WAS ALSO KNOWN FOR HIS STRONG ARM AND RELIABLE GLOVE IN RIGHT FIELD.

WON 1994 AL BATTING CROWN WITH A .359 AVERAGE.

DEDICATED BY THE
NEW YORK YANKEES
AUGUST 9, 2014

Fans responded to O’Neill’s energy, his blatant disdain for making an out, the all-out, full-throttle effort he gave on a daily basis.

Brandon McCarthy, who pitched well but ended up the losing pitcher in the Indians’ 3-0 victory, paid homage to O’Neill after the game. McCarthy was struck in the left foot by a batted ball but remained in the game. Asked if he thought he might have to come out of the game, McCarthy said, “This is Paul O’Neill Day, not a game to leave early day.”

I remember talking to O’Neill back when people were questioning whether this Ohio Buckeye could handle the pressure of New York where his sister, Molly, was already well known as a food writer for the New York Times.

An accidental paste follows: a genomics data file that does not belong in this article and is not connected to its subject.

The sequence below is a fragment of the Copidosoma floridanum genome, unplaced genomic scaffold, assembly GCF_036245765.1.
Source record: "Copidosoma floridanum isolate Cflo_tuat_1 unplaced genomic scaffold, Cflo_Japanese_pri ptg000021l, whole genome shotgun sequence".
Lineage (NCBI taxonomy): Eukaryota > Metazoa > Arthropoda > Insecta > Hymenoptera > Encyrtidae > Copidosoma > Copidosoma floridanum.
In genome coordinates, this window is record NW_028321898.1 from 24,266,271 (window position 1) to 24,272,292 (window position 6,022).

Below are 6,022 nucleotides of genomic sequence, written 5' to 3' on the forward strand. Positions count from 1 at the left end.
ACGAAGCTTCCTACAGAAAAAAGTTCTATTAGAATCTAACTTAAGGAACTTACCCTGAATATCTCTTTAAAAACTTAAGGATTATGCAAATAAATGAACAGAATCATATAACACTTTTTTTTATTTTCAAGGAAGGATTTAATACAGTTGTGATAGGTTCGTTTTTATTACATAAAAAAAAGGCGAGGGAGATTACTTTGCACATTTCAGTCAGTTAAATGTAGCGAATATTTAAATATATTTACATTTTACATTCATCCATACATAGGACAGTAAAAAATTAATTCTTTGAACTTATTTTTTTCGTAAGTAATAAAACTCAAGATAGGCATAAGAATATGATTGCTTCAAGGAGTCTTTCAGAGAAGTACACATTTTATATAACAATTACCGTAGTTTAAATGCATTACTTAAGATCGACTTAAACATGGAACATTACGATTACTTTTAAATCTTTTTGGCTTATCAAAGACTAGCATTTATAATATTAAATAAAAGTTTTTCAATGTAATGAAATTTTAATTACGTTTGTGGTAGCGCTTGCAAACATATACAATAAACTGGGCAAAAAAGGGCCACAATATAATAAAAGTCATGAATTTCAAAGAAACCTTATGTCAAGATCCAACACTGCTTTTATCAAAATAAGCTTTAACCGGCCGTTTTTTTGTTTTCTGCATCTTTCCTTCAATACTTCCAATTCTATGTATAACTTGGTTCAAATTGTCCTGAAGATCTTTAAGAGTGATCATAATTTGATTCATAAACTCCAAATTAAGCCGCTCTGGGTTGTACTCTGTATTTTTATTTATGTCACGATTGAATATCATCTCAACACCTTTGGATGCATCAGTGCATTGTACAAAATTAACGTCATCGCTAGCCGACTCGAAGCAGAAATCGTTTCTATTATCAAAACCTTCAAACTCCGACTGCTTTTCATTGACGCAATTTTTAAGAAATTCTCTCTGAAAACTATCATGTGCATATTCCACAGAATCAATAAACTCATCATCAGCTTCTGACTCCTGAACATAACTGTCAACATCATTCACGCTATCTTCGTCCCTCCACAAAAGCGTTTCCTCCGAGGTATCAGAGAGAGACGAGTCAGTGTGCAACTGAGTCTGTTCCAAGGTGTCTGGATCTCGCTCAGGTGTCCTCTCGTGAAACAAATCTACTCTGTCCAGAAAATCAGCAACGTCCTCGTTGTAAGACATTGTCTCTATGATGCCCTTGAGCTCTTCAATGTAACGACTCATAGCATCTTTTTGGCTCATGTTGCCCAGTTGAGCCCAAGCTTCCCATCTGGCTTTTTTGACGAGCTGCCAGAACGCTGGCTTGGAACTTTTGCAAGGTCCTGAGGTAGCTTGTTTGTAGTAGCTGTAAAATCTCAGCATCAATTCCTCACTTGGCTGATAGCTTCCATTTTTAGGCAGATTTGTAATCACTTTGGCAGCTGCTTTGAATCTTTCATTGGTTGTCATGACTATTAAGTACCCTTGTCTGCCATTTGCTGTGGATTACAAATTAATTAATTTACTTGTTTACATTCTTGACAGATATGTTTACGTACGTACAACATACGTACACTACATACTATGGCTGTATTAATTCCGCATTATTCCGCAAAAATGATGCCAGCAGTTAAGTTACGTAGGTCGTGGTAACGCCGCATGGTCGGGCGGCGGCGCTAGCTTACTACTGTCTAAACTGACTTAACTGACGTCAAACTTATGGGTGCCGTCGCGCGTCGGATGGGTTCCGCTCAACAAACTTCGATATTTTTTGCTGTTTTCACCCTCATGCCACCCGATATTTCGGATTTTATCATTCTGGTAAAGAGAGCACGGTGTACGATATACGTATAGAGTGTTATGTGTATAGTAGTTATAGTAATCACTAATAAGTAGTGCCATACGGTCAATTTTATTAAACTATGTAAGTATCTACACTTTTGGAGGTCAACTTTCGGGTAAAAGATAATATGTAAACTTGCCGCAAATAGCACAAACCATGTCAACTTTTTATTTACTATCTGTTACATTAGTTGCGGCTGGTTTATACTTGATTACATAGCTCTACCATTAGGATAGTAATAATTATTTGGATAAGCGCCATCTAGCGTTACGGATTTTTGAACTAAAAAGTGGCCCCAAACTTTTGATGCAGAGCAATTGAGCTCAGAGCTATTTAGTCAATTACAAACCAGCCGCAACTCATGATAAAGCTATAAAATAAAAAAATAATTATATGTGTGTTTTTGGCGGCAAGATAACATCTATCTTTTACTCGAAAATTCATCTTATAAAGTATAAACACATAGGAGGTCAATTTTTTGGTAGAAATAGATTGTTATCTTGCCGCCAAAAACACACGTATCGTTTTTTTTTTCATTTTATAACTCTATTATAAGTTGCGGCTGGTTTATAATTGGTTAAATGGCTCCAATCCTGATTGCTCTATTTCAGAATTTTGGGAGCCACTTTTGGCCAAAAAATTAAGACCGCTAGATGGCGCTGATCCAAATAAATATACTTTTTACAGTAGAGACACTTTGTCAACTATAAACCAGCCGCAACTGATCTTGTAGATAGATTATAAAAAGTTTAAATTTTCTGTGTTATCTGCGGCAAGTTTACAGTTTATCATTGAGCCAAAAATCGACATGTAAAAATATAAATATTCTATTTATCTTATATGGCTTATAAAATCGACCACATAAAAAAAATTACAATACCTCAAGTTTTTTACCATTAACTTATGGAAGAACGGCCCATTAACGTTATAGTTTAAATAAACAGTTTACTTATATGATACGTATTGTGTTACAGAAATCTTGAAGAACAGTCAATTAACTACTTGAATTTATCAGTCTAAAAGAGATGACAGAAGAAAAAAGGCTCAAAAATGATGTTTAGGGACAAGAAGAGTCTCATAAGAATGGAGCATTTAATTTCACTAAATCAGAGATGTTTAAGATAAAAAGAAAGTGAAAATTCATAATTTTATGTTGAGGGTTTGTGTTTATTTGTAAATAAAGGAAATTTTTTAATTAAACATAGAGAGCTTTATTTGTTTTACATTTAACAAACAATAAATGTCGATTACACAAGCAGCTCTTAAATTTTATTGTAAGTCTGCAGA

“What a lot of folks didn’t realize is that it was actually easier for me in New York that it was in Cincinnati,” O’Neill said. “It’s tough to play in your home town. Right from the start, I was accepted here by the fans. I hope I gave back to them as much as they gave to me.”

I would say he did.

Paul O'Neill, Gene Michael, Gene Monahan, Joe Torre, Tino Martinez, David Cone, Mariano Rivera, Jorge Posada

Paul O’Neill, Gene Michael, Gene Monahan, Joe Torre, Tino Martinez, David Cone, Mariano Rivera, Jorge Posada

Tanaka draws attention; Phelps on DL

Trying to find a place to park in the Yankee Stadium garage Monday afternoon was some task. Masahiro Tanaka was at the Stadium for the first time since going on the disabled list, so the Japanese media was on the scene en masse. And, of course, it was much ado about nothing.

Tanaka, who is recovering from a partially torn ligament in his right elbow, played catch. That was it. He said his arm felt fine, but as manager Joe Girardi said, “It’s way too early” to make any kind of serious assessment.